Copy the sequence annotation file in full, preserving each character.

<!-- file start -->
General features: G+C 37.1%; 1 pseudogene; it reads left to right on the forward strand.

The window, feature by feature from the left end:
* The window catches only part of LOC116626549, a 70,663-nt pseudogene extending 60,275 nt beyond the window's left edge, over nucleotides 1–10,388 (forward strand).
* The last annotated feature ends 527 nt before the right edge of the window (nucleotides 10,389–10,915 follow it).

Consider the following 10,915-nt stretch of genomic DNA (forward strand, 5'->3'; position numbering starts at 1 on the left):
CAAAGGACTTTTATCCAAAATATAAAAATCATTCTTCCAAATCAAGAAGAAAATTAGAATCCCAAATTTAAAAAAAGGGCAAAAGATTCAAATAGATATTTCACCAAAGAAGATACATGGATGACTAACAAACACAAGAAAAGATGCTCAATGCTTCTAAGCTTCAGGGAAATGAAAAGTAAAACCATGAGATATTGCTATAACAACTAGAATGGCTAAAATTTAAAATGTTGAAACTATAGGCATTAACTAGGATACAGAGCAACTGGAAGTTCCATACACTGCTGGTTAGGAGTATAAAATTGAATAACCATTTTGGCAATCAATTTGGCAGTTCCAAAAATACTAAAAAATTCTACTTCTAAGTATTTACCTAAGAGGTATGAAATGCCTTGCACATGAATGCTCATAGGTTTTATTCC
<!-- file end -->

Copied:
General features: G+C 37.1%; 1 pseudogene; it reads left to right on the forward strand.

The window, feature by feature from the left end:
* The window catches only part of LOC116626549, a 70,663-nt pseudogene extending 60,275 nt beyond the window's left edge, over nucleotides 1–10,388 (forward strand).
* The last annotated feature ends 527 nt before the right edge of the window (nucleotides 10,389–10,915 follow it).

Consider the following 10,915-nt stretch of genomic DNA (forward strand, 5'->3'; position numbering starts at 1 on the left):
CAAAGGACTTTTATCCAAAATATAAAAATCATTCTTCCAAATCAAGAAGAAAATTAGAATCCCAAATTTAAAAAAAGGGCAAAAGATTCAAATAGATATTTCACCAAAGAAGATACATGGATGACTAACAAACACAAGAAAAGATGCTCAATGCTTCTAAGCTTCAGGGAAATGAAAAGTAAAACCATGAGATATTGCTATAACAACTAGAATGGCTAAAATTTAAAATGTTGAAACTATAGGCATTAACTAGGATACAGAGCAACTGGAAGTTCCATACACTGCTGGTTAGGAGTATAAAATTGAATAACCATTTTGGCAATCAATTTGGCAGTTCCAAAAATACTAAAAAATTCTACTTCTAAGTATTTACCTAAGAGGTATGAAATGCCTTGCACATGAATGCTCATAGGTTTTATTCC